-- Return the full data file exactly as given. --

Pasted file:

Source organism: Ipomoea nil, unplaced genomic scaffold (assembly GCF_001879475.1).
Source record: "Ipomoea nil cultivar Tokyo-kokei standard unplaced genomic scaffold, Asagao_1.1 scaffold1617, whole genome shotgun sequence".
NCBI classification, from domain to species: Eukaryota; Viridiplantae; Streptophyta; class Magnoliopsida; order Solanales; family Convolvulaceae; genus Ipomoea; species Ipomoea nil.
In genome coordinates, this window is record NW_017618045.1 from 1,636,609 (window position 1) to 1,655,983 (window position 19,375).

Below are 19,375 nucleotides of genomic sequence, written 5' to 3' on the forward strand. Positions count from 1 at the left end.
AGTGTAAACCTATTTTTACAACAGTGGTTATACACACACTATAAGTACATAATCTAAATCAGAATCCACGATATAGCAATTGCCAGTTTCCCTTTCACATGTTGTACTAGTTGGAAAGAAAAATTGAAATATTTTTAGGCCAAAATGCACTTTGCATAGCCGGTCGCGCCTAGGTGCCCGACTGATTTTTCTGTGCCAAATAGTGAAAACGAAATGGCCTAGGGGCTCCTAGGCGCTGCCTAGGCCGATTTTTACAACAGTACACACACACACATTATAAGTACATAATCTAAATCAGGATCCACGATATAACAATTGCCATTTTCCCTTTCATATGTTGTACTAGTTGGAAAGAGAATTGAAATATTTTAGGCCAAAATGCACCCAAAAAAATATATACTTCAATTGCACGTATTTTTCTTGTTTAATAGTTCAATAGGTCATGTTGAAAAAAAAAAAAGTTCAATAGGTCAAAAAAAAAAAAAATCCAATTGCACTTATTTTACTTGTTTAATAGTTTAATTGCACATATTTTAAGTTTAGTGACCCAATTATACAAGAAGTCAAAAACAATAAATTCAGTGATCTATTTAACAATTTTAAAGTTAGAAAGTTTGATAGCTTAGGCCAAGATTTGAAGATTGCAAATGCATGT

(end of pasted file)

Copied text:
Source organism: Ipomoea nil, unplaced genomic scaffold (assembly GCF_001879475.1).
Source record: "Ipomoea nil cultivar Tokyo-kokei standard unplaced genomic scaffold, Asagao_1.1 scaffold1617, whole genome shotgun sequence".
NCBI classification, from domain to species: Eukaryota; Viridiplantae; Streptophyta; class Magnoliopsida; order Solanales; family Convolvulaceae; genus Ipomoea; species Ipomoea nil.
In genome coordinates, this window is record NW_017618045.1 from 1,636,609 (window position 1) to 1,655,983 (window position 19,375).

Below are 19,375 nucleotides of genomic sequence, written 5' to 3' on the forward strand. Positions count from 1 at the left end.
AGTGTAAACCTATTTTTACAACAGTGGTTATACACACACTATAAGTACATAATCTAAATCAGAATCCACGATATAGCAATTGCCAGTTTCCCTTTCACATGTTGTACTAGTTGGAAAGAAAAATTGAAATATTTTTAGGCCAAAATGCACTTTGCATAGCCGGTCGCGCCTAGGTGCCCGACTGATTTTTCTGTGCCAAATAGTGAAAACGAAATGGCCTAGGGGCTCCTAGGCGCTGCCTAGGCCGATTTTTACAACAGTACACACACACACATTATAAGTACATAATCTAAATCAGGATCCACGATATAACAATTGCCATTTTCCCTTTCATATGTTGTACTAGTTGGAAAGAGAATTGAAATATTTTAGGCCAAAATGCACCCAAAAAAATATATACTTCAATTGCACGTATTTTTCTTGTTTAATAGTTCAATAGGTCATGTTGAAAAAAAAAAAAGTTCAATAGGTCAAAAAAAAAAAAAATCCAATTGCACTTATTTTACTTGTTTAATAGTTTAATTGCACATATTTTAAGTTTAGTGACCCAATTATACAAGAAGTCAAAAACAATAAATTCAGTGATCTATTTAACAATTTTAAAGTTAGAAAGTTTGATAGCTTAGGCCAAGATTTGAAGATTGCAAATGCATGT